Suzanne shared that she would like to see the number of certificants continue to grow. She would like to see a journal published as well. She believes that “de-pathologizing the experiences of millions who have had NDEs and other STEs will allow these individuals to be heard and to have influence in a way that is not currently possible.” Suzanne adds, “I see their collective influence as potentially having enormous global health and wellness value.”
Board member Marie Grace Brook pointed out that the articles from the 2013 conference will be published in the International Journal of Near-Death-Studies, and more articles are “soon to be published after the 2014 conference in Dallas.” Marie sees the future of ACISTE concentrating on the “continued growth in training, certifications, and conferences, utilizing internet capabilities to broaden our reach, and connecting with other spiritual emergence networks around the world. We are creating personal group retreats for experiencers, a stronger volunteer network to carry the business of ACISTE, and hope to start a peer-reviewed journal for STE studies.”
As ACISTE moves into the future, Marie speculates that “if people who experience STEs can integrate them into their lives, it empowers them to help the whole society realize with clarity and focus of spiritual direction for our greater community. This is a gift and necessity of spiritual maturity and leadership that we need in the world.”
Gary Seeman, Ph.D., envisions the future of ACISTE “as more of a shared community enterprise.” He wants to promote “connecting with each other, worldwide, for understanding and support,” and says that central to this process is “offering referrals to clergy, clinicians, life coaches and peers” He is enthusiastic about the growing collaboration among communities of experiencers worldwide, people for whom the emerging spiritual paradigm is an everyday and objective reality.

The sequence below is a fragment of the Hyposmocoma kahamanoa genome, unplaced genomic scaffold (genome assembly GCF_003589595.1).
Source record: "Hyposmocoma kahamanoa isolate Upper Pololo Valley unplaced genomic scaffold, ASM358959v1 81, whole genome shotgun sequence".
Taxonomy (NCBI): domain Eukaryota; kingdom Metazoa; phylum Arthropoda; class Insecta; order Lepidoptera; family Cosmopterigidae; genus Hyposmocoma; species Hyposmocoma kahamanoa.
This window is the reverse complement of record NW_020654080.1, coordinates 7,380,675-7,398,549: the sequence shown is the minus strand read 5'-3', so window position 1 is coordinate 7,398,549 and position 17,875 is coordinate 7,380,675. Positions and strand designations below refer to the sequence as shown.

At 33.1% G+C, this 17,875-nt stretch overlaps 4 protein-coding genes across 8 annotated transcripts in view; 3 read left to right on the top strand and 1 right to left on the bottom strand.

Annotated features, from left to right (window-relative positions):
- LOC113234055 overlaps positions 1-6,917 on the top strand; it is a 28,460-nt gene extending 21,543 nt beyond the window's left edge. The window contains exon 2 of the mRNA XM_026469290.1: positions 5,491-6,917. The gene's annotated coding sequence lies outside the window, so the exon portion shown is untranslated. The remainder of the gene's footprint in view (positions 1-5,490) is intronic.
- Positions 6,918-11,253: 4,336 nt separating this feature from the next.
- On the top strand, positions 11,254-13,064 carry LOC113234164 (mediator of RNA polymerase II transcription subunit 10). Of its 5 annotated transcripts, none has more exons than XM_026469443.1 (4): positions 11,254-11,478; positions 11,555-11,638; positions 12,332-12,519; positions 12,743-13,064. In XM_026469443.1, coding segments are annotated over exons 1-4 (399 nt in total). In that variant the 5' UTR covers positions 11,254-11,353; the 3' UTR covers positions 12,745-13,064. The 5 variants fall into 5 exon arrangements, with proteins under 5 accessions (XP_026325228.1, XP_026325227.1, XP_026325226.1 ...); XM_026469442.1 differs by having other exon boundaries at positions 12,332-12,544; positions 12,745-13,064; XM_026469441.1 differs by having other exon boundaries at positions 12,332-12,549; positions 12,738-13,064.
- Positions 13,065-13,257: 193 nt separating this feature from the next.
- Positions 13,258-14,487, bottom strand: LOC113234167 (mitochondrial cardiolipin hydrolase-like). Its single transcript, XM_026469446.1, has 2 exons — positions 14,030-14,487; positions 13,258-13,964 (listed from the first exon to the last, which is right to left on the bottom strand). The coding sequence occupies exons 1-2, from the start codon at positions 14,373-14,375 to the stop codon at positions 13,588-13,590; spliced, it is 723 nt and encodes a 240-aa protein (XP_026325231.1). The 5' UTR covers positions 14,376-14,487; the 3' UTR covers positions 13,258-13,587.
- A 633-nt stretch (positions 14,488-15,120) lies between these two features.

Elizabeth Sabet envisions ACISTE being instrumental in encouraging and supporting further research in the lesser studied areas of STEs. “As our forum members demonstrate,” she says, “there are many more experiences than are usually documented in discussion of STEs. To facilitate cultural competency and appropriate treatment, Spiritual Emergence and Emergency must be included as a coursework requirement in all collegiate mental health education programs, nationwide.”
In her roles of forum administrator and board member, Sandy Briggs wants to provide others what ACISTE has given her. She says that “the ACISTE Experiencer Forum was a godsend to me because it provided a safe haven to openly and honestly share my STEs without getting verbally attacked. I know how important it is to have a safe community to share, where we can be free to speak candidly about our experiences without fear of rejection or invalidation. This is why I became involved with the vision of ACISTE, and I do everything I can to keep the forum safe for all of us.”
Sandra D. Farahani, LPC-Intern, LCDC, imagines the integrity of ACISTE’s vision carrying forward into its global collaboration with organizations and research-based projects that explore and validate STEs. She says that “being part of an organization that promotes worldwide communication for experiencers and researchers of STEs is exciting.” She sees ACISTE helping to normalize STE experiences worldwide, overcoming the tendency of many to turn away from them.
An integral part of ACISTE’s past and future consists of the people who contribute their time, vision, energy, and passion to ensure that ACISTE will continue to thrive. We invite you to join us in bringing about the fulfillment of our collective vision.
For more information on becoming a volunteer, please click here!
Trackback from your site.